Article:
Sonobuoy Snapshot Layout

This document describes retrieving the Sonobuoy results tarball, its layout, how it is formatted, and how data is named and laid out.

Retrieving results

To view the output, copy the output directory from the aggregator Sonobuoy pod to your local machine (and save the name of the file to a variable for reference):

output=$(sonobuoy retrieve)

The results of plugins can be inspected without being extracted. By default, it will give you a human-readable report about the tests but also has options to list detailed information and even print raw files generated by the plugin. See the results page for more details.

sonobuoy results $output [--plugin <name>] [--mode report|detailed|dump]

You can also extract the output locally so that you can view the other information Sonobuoy gathered as well:

  • detailed plugin results
  • pod logs
  • query results about the contents/state of your cluster
$ sonobuoy retrieve --extract


$ output=$(sonobuoy retrieve --extract)
$ mkdir ./results; tar xzf $output -C ./results


A Sonobuoy snapshot is a gzipped tarball, named YYYYmmDDHHMM_sonobuoy_<uuid>.tar.gz.

where YYYYmmDDHHMM is a timestamp containing the year, month, day, hour, and minute of the run. The <uuid> string is an RFC4122 UUID, consisting of lowercase hexadecimal characters and dashes (e.g. “dfe30ebc-f635-42f4-9608-8abcd6311916”). This UUID should match the UUID from the snapshot’s meta/config.json, stored at the root of the tarball.


The top-level directories in the results tarball look like this:

tarball overview screenshot


The /hosts directory contains the information gathered about each host in the system by directly querying their HTTP endpoints. This is different from what you find in /resources/cluster/Nodes.json – it contains items that aren’t part of the Kubernetes API objects:

  • /hosts/<hostname>/configz.json - Contains the output of querying the /configz endpoint for this host – that is, the component configuration for the host.
  • /hosts/<hostname>/healthz.json - Contains a json-formatted representation of the result of querying /healthz for this host, for example {"status":200}

This looks like the following:

tarball hosts screenshot


The /meta directory contains metadata about this Sonobuoy run, including configuration and query runtime.

  • /meta/query-time.json - Contains metadata about how long each query took, example: {"queryobj":"Pods","time":12.345ms"}
  • /meta/config.json - A copy of the Sonobuoy configuration that was set up when this run was created, but with unspecified values filled in with explicit defaults, and with a UUID field in the root JSON, set to a randomly generated UUID created for that Sonobuoy run.

This looks like the following:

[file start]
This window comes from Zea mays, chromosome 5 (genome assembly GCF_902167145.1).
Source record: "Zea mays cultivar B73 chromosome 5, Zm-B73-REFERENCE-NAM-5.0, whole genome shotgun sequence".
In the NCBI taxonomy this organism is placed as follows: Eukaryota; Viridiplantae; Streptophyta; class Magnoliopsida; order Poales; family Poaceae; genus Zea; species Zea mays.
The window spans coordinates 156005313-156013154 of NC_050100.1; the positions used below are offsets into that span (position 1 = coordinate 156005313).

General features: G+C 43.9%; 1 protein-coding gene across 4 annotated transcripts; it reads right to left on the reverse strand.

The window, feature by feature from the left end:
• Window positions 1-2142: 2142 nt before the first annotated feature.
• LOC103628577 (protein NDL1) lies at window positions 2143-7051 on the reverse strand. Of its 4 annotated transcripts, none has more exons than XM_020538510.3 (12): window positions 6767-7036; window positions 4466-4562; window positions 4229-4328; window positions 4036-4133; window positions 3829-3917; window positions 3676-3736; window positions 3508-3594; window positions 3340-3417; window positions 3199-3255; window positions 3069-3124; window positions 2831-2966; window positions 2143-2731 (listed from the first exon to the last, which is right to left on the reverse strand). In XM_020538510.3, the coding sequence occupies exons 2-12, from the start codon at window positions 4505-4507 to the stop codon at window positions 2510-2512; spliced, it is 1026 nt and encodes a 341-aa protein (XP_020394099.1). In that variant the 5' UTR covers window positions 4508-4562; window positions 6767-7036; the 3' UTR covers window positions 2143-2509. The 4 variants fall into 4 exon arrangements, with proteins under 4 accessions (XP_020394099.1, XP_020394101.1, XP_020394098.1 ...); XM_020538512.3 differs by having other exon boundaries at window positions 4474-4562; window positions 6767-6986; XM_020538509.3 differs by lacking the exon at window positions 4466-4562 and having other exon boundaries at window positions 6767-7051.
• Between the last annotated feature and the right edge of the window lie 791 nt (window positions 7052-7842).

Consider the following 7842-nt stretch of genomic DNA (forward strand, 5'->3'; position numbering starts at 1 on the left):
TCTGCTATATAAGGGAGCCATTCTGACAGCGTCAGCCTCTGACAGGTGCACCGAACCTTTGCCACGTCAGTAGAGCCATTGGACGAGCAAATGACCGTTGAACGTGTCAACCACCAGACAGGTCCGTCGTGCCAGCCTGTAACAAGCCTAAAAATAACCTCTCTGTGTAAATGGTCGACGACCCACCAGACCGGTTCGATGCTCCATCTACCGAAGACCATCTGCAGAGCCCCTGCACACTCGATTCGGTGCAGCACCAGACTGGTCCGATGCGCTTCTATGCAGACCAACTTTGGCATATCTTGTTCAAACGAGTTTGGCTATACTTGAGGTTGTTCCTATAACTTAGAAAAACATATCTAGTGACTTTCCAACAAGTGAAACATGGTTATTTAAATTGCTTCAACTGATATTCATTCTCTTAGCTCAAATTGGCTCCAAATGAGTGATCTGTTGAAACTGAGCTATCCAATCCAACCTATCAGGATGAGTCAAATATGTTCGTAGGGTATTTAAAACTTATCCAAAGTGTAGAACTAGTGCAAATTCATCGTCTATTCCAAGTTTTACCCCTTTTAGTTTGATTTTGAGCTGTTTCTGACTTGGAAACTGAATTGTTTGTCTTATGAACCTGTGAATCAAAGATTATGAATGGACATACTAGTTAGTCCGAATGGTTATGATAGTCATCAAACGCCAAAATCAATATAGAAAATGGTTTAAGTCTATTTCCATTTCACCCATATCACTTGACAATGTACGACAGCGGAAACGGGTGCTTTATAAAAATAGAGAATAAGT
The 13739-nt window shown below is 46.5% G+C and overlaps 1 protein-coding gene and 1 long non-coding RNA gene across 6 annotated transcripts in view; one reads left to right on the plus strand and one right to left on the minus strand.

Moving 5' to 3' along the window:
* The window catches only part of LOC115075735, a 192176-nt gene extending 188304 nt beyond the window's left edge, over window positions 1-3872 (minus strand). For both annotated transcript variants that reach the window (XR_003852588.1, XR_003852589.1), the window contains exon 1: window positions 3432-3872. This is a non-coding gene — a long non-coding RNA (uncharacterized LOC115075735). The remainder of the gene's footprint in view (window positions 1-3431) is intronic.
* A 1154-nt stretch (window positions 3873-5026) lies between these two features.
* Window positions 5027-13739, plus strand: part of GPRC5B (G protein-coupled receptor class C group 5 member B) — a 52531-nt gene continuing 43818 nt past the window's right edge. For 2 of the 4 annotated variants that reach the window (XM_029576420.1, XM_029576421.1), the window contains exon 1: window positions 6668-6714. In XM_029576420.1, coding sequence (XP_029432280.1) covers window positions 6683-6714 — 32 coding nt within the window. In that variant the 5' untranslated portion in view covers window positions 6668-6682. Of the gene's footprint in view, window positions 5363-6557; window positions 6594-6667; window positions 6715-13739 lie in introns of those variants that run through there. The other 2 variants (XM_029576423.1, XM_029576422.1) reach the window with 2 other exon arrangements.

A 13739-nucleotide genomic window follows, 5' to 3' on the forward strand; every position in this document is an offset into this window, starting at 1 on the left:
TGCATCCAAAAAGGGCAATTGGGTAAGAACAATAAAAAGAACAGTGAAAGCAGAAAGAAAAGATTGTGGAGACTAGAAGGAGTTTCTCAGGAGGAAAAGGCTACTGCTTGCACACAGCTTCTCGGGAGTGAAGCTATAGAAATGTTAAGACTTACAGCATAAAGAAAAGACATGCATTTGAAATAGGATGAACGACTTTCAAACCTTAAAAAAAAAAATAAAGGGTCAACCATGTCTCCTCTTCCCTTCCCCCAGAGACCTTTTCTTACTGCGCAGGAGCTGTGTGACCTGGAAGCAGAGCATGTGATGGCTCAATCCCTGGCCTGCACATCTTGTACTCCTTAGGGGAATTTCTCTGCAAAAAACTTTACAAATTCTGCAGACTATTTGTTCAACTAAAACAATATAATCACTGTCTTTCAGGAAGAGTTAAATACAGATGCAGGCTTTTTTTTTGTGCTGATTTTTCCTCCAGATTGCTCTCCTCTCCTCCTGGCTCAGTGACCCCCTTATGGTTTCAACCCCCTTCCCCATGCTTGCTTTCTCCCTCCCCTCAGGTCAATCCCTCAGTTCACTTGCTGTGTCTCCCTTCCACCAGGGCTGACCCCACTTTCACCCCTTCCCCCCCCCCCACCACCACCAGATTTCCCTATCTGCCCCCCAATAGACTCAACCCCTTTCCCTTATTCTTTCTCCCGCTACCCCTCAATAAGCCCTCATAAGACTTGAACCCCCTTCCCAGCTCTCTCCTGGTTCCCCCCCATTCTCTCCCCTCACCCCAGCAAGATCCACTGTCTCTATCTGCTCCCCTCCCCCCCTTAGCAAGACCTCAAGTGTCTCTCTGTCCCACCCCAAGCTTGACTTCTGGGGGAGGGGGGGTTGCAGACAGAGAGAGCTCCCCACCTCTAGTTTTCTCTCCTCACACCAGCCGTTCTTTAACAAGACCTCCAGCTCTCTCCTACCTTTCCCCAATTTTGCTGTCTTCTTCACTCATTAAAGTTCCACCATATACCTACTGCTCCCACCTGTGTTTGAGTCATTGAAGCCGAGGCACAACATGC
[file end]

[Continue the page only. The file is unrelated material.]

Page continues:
tarball meta screenshot


The /plugins directory contains output for each plugin selected for this Sonobuoy run:

  • /plugins/<plugin>/results/<files> - For plugins that run on an arbitrary node to collect cluster-wide data, for example using the Job driver. Contains the results for the plugin.

  • /plugins/<plugin>/results/<hostname>/<files> - For plugins that run once on every node to collect node-specific data, for example using the DaemonSet driver. Contains the results for the plugin, for each node.

  • /plugins/<plugin>/sonobuoy_results.yaml - A file generated by the server by post-processing the plugin results. This is the file that sonobuoy results relies on.

This looks like the following:

tarball plugins screenshot


The /podlogs directory contains logs for each pod found during the Sonobuoy run, similar to what you get with kubectl logs -n <namespace> <pod> <container>.

  • /podlogs/<namespace>/<podname>/<containername>.log - Contains the logs for each container, for each pod in each namespace.

This looks like the following:

tarball podlogs screenshot


The /resources directory lists JSON-serialized Kubernetes objects, taken from querying the Kubernetes REST API. The directory has the following structure:

  • /resources/ns/<namespace>/<type>.json - For all resources that belong to a namespace, where <namespace> is the namespace of that resource (eg. kube-system), and <type> is the type of resource, pluralized (eg. Pods).
  • /resources/cluster/<type>.json - For all resources that don’t belong to a namespace, where <type> is the type of resource, pluralized (eg. Nodes).

This looks like the following:

tarball resources screenshot


/servergroups.json lists the Kubernetes APIs that the cluster supports.


/serverversion.json contains the output from querying the server’s version, including the major and minor version, git commit, etc.

Getting Started

To help you get started, see the documentation.